Section 226.18(k)(1) provides that, when an obligation includes a finance charge computed from time to time by application of a rate to the unpaid principal balance, the creditor must disclose a statement that indicates whether or not a penalty may be imposed if the obligation is prepaid in full. Comment 18(k)(1)-1 provides examples of charges considered penalties under Sec. 226.18(k)(1). One such example is ``interest charges for any period after prepayment in full is made.'' When the loan is prepaid in full, there is no balance to which the creditor may apply the interest rate. Accordingly, the proposed rule would revise this example for clarity; no substantive change is intended. Proposed Sec. 226.38(a)(5) contains requirements for disclosing prepayment penalties for transactions secured by real property or a dwelling. As discussed below, commentary on proposed

Sec. 226.38(a)(5) is consistent with the commentary on Sec. 226.18(k), as proposed to be revised. 18(j) Through 18(m) Total Sale Price; Prepayment; Late Payment;

Security Interest

Sections 226.18(j), (k), (l), and (m) address, respectively, disclosures regarding: total sale price; prepayment; late payment; and security interest. The Board does not propose any changes to these provisions, except for a minor technical amendment to comment 18(k)(1)- 1, as discussed above. However, as noted below, the Board proposes new disclosure requirements under Sec. Sec. 226.38(a)(5) and 226.38(d)(1)(iii) regarding prepayment penalties, Sec. 226.38(j)(3) regarding late payment, and Sec. 226.38(f)(2) regarding security interest, for transactions secured by real property or a dwelling. 18(n) Insurance and Debt Cancellation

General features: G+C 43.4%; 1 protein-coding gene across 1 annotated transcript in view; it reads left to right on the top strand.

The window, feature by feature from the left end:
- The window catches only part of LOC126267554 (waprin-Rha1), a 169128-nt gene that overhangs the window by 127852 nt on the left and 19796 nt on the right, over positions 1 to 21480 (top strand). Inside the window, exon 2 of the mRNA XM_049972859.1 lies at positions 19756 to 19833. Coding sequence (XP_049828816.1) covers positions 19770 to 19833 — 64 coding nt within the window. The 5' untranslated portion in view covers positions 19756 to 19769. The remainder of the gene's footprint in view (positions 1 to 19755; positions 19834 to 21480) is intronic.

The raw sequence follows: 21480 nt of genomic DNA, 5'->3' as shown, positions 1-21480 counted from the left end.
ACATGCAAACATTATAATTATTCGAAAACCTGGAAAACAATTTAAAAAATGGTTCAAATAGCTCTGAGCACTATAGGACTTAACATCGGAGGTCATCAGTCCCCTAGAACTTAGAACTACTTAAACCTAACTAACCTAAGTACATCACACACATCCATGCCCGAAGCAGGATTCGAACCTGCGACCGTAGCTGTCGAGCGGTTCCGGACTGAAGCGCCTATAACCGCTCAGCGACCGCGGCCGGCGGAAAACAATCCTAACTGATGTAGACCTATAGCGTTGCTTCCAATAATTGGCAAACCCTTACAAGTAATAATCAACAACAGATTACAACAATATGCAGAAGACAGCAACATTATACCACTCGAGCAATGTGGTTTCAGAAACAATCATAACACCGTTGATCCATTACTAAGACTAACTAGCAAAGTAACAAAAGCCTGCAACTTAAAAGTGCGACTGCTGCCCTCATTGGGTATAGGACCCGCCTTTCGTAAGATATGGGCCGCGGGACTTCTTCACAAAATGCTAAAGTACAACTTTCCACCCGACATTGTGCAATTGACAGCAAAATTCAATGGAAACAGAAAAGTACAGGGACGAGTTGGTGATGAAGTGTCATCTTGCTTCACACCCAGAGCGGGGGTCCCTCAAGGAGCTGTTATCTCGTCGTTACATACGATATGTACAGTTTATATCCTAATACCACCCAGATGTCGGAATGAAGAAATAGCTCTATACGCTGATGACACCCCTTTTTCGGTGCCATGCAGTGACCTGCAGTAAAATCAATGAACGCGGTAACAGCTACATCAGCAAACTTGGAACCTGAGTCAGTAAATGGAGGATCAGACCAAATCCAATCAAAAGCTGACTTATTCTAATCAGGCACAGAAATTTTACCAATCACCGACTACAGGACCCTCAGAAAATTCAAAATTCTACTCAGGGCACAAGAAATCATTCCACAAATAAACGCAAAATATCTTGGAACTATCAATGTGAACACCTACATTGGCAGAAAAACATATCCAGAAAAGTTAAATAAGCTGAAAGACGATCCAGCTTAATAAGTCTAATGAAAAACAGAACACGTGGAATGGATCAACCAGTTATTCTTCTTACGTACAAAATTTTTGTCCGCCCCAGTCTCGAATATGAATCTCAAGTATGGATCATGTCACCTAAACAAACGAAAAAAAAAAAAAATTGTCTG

Section 226.18(n) requires disclosure of insurance and debt cancellation in accordance with the requirements under Sec. 226.4(d) to exclude such fees from the finance charge. For the reasons discussed under Sec. 226.4(d), the Board proposes to revise Sec. 226.18(n) and comment 18(n)-2 to clarify that this disclosure requirement also applies to debt suspension policies. 18(o) and 18(p) Certain Security-Interest Charges; Contract Reference

Sections 226.18(o) and (p) address, respectively, disclosures regarding certain security-interest charges and contract reference. The

Board does not propose any changes to these provisions. However, as noted below, the Board would require creditors to provide parallel contract references for transactions secured by real property or a dwelling under proposed Sec. 226.38(j)(5). No parallel disclosure for security-interest charges is proposed for transactions secured by real property or a dwelling because such disclosures would not apply to those transactions under the Board's proposed revisions to Sec. 226.4, discussed above. 18(q) Assumption Policy

Section 226.18(q) and associated commentary require disclosure of assumption policies for residential mortgage transactions. Under the proposal, the Board proposes to move Sec. 226.18(q) and comments 18(q)-1 and -2 to proposed Sec. 226.38(j)(6) and comments 38(j)(6)-1 and -2, respectively, because assumption policies apply only to transactions secured by real property or a dwelling. No substantive change is intended. 18(r) Required Deposit

Section 226.18(r) addresses disclosure requirements when creditors require consumers to maintain deposits as a condition to the specific transaction. Footnote 45 provides additional guidance on such required deposits and includes a reference to payments made under Morris Plans.

Although at least one Morris Plan bank remains active, Morris Plans essentially are obsolete today. Accordingly, the Board proposes to move the substance of footnote 45 to the regulation text but delete the reference to Morris Plans. Comments 18(r)-1, -3, and -5 would also be similarly revised. In addition, under the proposal, comment 18(r)-2 on pledged-account mortgages would be moved to comment 38(i)-2 because it applies only to transactions secured by real property. (See also comment 17(c)(1)-15 on Morris Plans, which the Board proposes to delete as unnecessary.) Comment 18(r)-6 would be redesignated as comment 18(r)-6(i) through (vii).